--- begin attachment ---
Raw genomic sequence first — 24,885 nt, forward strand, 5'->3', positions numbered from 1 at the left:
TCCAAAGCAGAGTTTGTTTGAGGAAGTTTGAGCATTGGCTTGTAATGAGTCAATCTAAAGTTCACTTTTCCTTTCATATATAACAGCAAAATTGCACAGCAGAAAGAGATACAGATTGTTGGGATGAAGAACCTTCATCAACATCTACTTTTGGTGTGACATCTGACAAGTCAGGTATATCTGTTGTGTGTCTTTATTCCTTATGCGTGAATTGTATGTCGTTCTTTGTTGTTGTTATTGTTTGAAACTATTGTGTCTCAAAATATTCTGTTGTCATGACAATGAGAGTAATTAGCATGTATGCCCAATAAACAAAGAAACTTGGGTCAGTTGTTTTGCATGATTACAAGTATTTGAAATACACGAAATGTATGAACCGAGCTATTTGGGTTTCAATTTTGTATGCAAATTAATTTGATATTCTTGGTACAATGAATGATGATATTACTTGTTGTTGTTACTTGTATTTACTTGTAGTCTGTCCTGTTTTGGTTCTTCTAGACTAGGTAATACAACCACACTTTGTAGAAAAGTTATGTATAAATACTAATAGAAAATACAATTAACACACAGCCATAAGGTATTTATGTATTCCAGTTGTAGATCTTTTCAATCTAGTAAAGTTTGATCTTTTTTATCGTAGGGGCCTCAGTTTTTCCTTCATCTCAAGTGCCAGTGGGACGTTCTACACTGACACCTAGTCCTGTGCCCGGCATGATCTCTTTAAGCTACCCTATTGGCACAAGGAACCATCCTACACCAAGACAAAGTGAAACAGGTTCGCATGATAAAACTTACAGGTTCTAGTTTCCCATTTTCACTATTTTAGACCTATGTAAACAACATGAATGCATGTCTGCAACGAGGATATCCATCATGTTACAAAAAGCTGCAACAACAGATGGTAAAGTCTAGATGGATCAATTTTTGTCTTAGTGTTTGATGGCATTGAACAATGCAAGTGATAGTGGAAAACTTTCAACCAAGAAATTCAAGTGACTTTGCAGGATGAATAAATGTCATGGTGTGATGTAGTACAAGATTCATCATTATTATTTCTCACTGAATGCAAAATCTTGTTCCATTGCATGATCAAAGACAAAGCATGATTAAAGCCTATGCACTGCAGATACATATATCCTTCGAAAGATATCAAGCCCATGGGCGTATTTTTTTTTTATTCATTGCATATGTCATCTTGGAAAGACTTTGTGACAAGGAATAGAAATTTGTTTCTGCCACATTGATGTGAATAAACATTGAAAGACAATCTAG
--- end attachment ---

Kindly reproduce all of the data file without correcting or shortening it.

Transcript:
Raw genomic sequence first — 24,885 nt, forward strand, 5'->3', positions numbered from 1 at the left:
TCCAAAGCAGAGTTTGTTTGAGGAAGTTTGAGCATTGGCTTGTAATGAGTCAATCTAAAGTTCACTTTTCCTTTCATATATAACAGCAAAATTGCACAGCAGAAAGAGATACAGATTGTTGGGATGAAGAACCTTCATCAACATCTACTTTTGGTGTGACATCTGACAAGTCAGGTATATCTGTTGTGTGTCTTTATTCCTTATGCGTGAATTGTATGTCGTTCTTTGTTGTTGTTATTGTTTGAAACTATTGTGTCTCAAAATATTCTGTTGTCATGACAATGAGAGTAATTAGCATGTATGCCCAATAAACAAAGAAACTTGGGTCAGTTGTTTTGCATGATTACAAGTATTTGAAATACACGAAATGTATGAACCGAGCTATTTGGGTTTCAATTTTGTATGCAAATTAATTTGATATTCTTGGTACAATGAATGATGATATTACTTGTTGTTGTTACTTGTATTTACTTGTAGTCTGTCCTGTTTTGGTTCTTCTAGACTAGGTAATACAACCACACTTTGTAGAAAAGTTATGTATAAATACTAATAGAAAATACAATTAACACACAGCCATAAGGTATTTATGTATTCCAGTTGTAGATCTTTTCAATCTAGTAAAGTTTGATCTTTTTTATCGTAGGGGCCTCAGTTTTTCCTTCATCTCAAGTGCCAGTGGGACGTTCTACACTGACACCTAGTCCTGTGCCCGGCATGATCTCTTTAAGCTACCCTATTGGCACAAGGAACCATCCTACACCAAGACAAAGTGAAACAGGTTCGCATGATAAAACTTACAGGTTCTAGTTTCCCATTTTCACTATTTTAGACCTATGTAAACAACATGAATGCATGTCTGCAACGAGGATATCCATCATGTTACAAAAAGCTGCAACAACAGATGGTAAAGTCTAGATGGATCAATTTTTGTCTTAGTGTTTGATGGCATTGAACAATGCAAGTGATAGTGGAAAACTTTCAACCAAGAAATTCAAGTGACTTTGCAGGATGAATAAATGTCATGGTGTGATGTAGTACAAGATTCATCATTATTATTTCTCACTGAATGCAAAATCTTGTTCCATTGCATGATCAAAGACAAAGCATGATTAAAGCCTATGCACTGCAGATACATATATCCTTCGAAAGATATCAAGCCCATGGGCGTATTTTTTTTTTATTCATTGCATATGTCATCTTGGAAAGACTTTGTGACAAGGAATAGAAATTTGTTTCTGCCACATTGATGTGAATAAACATTGAAAGACAATCTAG